This week our first tomatoes appeared on our cherry tomato plants and our mysterious heirloom tomato plant–though we see some signs of bottom end rot. Also, Arlen updates on his onion experiment and our jalapeno pepper plan is flowering like crazy. This isour second year attempting to grow fruits, vegetables and herbs in containers on our patio in the city. Each week we update with what’s new, good or bad, in our patio garden. This year we are growing: Basil Cherry Tomatoes Cilantro Dill Green Onions Eggplants Habanero Peppers Jalapeno Peppers Spinach Strawberries and a random heirloom tomato plant given to us as a gift Theme music by DoKashiteru – bit.ly

allpurposeplantfood.com Phil with Watch Us Grow shows how his Natural All Purpose Plant Food helps berries grow healthy and big. Q: How is Watch Us Grow different from other water soluble plant foods such as Miracle-Gro, Peters, etc.? Why do gardeners prefer it over other plant foods? A: In addition to the unique ingredient FOL-ADE™, there are a number of other differences which make Watch Us Grow attractive to gardeners and plant enthusiasts: Watch Us Grow is a liquid, not a granular solid. It is therefore easier to mix, does not separate or settle out in the watering can, and will not harden over time. For commercial users, it will not clog your irrigation system. Watch us Grow maintains its effectiveness for a long time. There is no deterioration from year to year. It will be just as good to use three or four years from now as it is today. The Watch Us Grow pour-out cap eliminates dripping, green fingers, and stains on the kitchen counter. It is easy, fast, and convenient to measure when mixing. Most importantly — Watch Us Grow provides better results. Growing tests conducted by an independent consulting service have proven that when applied at the recommended application rates, Watch Us Grow provides superior plant growth and blooms for most species. Watch Us Grow is non-burning. This is a very important fact for today’s busy gardeners who want maximum results and sometimes over-feed to achieve them. Growing tests prove that Watch us Grow is far and away more safe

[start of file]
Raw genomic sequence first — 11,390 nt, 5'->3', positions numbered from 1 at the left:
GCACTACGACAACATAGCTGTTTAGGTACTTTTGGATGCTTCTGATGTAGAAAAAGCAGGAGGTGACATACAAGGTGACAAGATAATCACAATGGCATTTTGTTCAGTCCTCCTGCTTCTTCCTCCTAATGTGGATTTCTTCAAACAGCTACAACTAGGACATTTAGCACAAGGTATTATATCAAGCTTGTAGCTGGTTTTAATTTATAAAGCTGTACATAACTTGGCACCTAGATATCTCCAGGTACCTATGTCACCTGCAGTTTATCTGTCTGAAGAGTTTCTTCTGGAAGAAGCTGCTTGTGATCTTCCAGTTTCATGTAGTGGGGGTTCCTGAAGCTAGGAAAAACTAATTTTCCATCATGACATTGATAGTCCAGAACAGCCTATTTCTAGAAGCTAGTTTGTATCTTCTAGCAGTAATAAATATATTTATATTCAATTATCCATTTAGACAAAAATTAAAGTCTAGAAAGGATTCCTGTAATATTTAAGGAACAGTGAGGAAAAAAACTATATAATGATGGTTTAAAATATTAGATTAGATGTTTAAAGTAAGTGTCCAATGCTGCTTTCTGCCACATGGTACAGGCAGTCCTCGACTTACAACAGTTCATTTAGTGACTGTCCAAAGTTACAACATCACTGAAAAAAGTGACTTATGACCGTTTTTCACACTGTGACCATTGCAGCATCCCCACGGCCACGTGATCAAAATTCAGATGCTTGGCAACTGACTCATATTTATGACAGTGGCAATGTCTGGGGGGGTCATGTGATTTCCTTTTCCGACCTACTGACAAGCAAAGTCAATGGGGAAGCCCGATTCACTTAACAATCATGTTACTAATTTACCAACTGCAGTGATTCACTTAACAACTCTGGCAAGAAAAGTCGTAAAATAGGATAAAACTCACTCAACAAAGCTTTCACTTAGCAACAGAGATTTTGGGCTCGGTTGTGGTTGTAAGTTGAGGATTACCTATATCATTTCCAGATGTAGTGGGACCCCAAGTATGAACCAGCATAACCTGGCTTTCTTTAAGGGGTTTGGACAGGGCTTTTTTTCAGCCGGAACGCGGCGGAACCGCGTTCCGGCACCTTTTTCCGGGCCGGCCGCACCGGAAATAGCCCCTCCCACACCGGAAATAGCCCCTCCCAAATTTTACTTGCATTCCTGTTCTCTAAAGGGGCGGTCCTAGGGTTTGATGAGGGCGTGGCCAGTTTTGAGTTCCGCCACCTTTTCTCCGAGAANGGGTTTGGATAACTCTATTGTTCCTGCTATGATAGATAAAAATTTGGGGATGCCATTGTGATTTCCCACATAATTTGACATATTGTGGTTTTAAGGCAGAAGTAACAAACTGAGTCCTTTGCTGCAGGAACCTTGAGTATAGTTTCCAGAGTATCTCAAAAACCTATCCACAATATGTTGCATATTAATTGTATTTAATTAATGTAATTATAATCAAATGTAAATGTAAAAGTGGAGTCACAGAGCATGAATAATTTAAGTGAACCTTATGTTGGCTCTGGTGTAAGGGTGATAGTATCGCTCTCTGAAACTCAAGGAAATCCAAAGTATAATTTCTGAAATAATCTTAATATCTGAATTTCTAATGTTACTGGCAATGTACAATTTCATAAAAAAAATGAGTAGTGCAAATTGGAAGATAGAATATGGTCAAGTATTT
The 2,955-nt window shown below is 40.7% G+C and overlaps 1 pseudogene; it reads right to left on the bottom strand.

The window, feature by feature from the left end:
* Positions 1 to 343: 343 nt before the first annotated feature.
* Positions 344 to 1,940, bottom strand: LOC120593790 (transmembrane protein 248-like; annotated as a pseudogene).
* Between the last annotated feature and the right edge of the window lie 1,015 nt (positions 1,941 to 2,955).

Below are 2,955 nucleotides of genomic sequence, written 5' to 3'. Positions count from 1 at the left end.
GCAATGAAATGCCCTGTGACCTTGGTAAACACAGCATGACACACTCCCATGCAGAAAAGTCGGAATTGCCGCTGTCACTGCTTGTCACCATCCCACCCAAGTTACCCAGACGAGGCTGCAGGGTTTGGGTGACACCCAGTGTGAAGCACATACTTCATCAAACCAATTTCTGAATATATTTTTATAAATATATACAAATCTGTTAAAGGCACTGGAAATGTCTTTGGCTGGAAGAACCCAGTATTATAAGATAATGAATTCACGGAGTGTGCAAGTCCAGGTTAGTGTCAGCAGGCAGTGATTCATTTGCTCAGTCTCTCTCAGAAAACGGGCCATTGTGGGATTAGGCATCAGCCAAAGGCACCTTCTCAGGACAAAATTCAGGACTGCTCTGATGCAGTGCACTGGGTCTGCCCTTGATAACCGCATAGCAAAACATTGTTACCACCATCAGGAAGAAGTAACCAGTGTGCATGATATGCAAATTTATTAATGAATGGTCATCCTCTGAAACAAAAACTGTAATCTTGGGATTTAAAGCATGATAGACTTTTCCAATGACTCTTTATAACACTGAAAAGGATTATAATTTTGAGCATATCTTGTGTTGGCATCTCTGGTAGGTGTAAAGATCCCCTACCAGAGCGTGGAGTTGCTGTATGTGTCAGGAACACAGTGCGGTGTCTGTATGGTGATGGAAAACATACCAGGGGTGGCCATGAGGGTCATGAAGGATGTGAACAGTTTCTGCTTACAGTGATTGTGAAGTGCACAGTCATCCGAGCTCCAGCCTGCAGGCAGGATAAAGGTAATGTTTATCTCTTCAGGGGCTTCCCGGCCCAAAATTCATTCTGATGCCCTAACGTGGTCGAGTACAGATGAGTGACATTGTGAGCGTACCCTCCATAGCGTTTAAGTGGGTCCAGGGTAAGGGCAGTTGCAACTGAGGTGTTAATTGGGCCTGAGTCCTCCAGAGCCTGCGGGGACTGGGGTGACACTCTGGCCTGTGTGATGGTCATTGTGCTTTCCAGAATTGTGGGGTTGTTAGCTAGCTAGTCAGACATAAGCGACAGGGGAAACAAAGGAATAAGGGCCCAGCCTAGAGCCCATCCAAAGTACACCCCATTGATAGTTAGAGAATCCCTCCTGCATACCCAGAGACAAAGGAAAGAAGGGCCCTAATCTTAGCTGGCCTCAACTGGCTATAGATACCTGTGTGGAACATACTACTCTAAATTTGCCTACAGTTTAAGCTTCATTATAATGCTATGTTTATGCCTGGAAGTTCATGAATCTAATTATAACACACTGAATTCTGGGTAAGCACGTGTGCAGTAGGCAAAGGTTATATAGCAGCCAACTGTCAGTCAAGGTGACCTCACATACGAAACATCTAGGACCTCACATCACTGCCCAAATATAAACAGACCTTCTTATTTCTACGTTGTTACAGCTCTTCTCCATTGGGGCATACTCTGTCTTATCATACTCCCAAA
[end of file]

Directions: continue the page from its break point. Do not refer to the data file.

This week saw the rise of several flowers on our tomato and jalapeno plants. However we also did catch a cutworm on one of our eggplants… This is our second year attempting to grow fruits, vegetables and herbs in containers on our patio in the city. Each week we update with what’s new, good or bad, in our patio garden. This year we are growing: Basil Cherry Tomatoes Cilantro Dill Green Onions Eggplants Habanero Peppers Jalapeno Peppers Oregano Lettuce Spinach Strawberries and a random heirloom tomato plant given to us as a gift Theme music by DoKashiteru – bit.ly

This week Tiffany films the video on her own. We check out how our carrots are looking and how great our carrots are thriving in the unseasonably warm early fall weather. This isour second year attempting to grow fruits, vegetables and herbs in containers on our patio in the city. Each week we update with what’s new, good or bad, in our patio garden. This year we are growing: Basil Cherry Tomatoes Cilantro Dill Green Onions Eggplants Habanero Peppers Jalapeno Peppers Oregano Lettuce Spinach Strawberries and a random heirloom tomato plant given to us as a gift Theme music by DoKashiteru – bit.ly